Ligos Gets Funding and Looks at MPEG Future
Years ago, capturing MPEG video to your desktop computer required a fast processor and an MPEG card to handle the encoding and decoding duties. Today things are different. With all the new high speed Pentium and Athlon desktop PCs, capturing MPEG can now be done only with software.
We've come a long way, baby.
The company leading this charge is Ligos Technology (http://www.ligos.com), a company that focuses on creating MPEG video encoding solutions.
Last week, Ligos received $18 million in a private funding round led by by Mercantile Capital Partners and other investors like Intel Capital, and Thomas Weisel Partners. Ligos has even licensed MPEG and DV technologies from Intel Architecture Labs.
Although the company has been low key until now, Peter Forman, president and chief executive officer of Ligos suggests that this is their coming out party. "If there is a product for video that does MPEG and if it uses MPEG-2, it uses our technology," says Forman. Hardware and software vendors like ATI, MGI Software Avid, Dazzle and Matrox all use Ligos technology.
Ligos was founded in 1997 by developer Integrated Data Systems (IDS) (http://www.ids-net.com) of Georgia. Currently its products include LSX-MPEG (an AVI to MPEG-1 or MPEG-2 encoder) and its GoMotion SDK for real-time MPEG encoding.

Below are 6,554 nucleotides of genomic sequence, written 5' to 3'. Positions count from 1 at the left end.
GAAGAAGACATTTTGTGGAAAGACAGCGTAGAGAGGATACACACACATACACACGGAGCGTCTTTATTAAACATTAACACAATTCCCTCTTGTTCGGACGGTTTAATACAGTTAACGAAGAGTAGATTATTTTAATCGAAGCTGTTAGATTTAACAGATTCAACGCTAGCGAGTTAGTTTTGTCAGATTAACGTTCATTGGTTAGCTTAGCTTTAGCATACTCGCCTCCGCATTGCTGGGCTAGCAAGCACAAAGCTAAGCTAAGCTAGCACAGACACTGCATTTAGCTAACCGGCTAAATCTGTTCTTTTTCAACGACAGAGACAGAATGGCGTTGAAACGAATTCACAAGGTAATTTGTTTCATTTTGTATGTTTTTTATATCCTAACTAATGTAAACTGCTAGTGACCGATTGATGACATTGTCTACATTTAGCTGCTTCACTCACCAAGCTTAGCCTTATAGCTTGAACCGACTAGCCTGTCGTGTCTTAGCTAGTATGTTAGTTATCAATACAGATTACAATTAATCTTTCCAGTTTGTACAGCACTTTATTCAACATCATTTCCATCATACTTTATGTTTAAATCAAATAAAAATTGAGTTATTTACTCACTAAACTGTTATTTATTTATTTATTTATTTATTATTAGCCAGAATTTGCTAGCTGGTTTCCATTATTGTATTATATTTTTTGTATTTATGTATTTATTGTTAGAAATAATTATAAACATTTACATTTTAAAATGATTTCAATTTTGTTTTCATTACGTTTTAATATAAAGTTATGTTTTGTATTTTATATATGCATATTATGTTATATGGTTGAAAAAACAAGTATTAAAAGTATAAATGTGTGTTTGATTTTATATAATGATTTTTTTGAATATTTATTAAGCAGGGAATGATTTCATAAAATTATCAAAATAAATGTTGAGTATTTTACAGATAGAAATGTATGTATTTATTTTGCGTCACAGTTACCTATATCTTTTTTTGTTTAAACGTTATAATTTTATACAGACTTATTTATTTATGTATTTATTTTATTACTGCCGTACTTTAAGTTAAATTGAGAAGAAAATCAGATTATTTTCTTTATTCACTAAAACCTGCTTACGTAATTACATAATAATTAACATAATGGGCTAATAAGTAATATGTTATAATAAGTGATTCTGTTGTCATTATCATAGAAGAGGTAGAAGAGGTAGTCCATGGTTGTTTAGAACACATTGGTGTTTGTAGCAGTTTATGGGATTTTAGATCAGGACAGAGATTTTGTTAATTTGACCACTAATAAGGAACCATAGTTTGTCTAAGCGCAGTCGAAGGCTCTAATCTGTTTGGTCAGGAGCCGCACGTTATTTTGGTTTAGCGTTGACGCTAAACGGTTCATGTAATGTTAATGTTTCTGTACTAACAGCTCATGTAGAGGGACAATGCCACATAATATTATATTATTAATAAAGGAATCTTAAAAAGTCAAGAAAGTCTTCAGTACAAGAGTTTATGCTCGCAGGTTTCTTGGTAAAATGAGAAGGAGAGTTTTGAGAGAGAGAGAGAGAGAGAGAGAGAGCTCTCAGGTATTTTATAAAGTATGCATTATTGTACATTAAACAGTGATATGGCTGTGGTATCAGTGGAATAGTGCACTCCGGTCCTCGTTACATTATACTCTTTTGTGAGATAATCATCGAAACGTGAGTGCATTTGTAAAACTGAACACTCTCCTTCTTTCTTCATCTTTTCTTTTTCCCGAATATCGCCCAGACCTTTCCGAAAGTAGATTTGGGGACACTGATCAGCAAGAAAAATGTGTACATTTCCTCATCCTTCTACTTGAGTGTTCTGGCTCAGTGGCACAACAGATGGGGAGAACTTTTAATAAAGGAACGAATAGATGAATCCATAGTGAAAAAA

At this year's NAB show, Forman says Ligos demonstrated time shifting applications on a PC, where essentially a computer encodes and decodes an MPEG stream in real time. "Our software stood side by side with a Tivo box [which uses an MPEG card] and had better video quality," he claims.
But isn't hardware MPEG encoding better, while taking the brunt off the computer's CPU? Forman doesn't think so. "[Hardware encoding] is not automatically better than software," he says. "Being able to provide encoding in software only will open up a market opportunity." He points out that with software, there is no inventory, no parts and no returns. You just pay Ligos a royalty to use the software and you can have MPEG encoding (as long as you have something like a P3 500 mHz computer). It's also more flexible, he points out. You don't have to purchase a new card--just painlessly upgrade the software.
When asked if Ligos wants to make its own editing software and get into applications, Forman says that's not in their near future. "Our approach is to have a great solution rather than to replace things like Avid and Ulead."
Forman says last week's round of financing will move the company "into a whole new level". Interestingly, he's looking for a solution to take digital video (DV) input (through a 1394 connection) and transcode it into MPEG-2 in real time. There's also work with MPEG-4 in the company's future and a big jump into the appliance or firmware market.
Who knows, TiVo may some day end up being a customer of Ligos.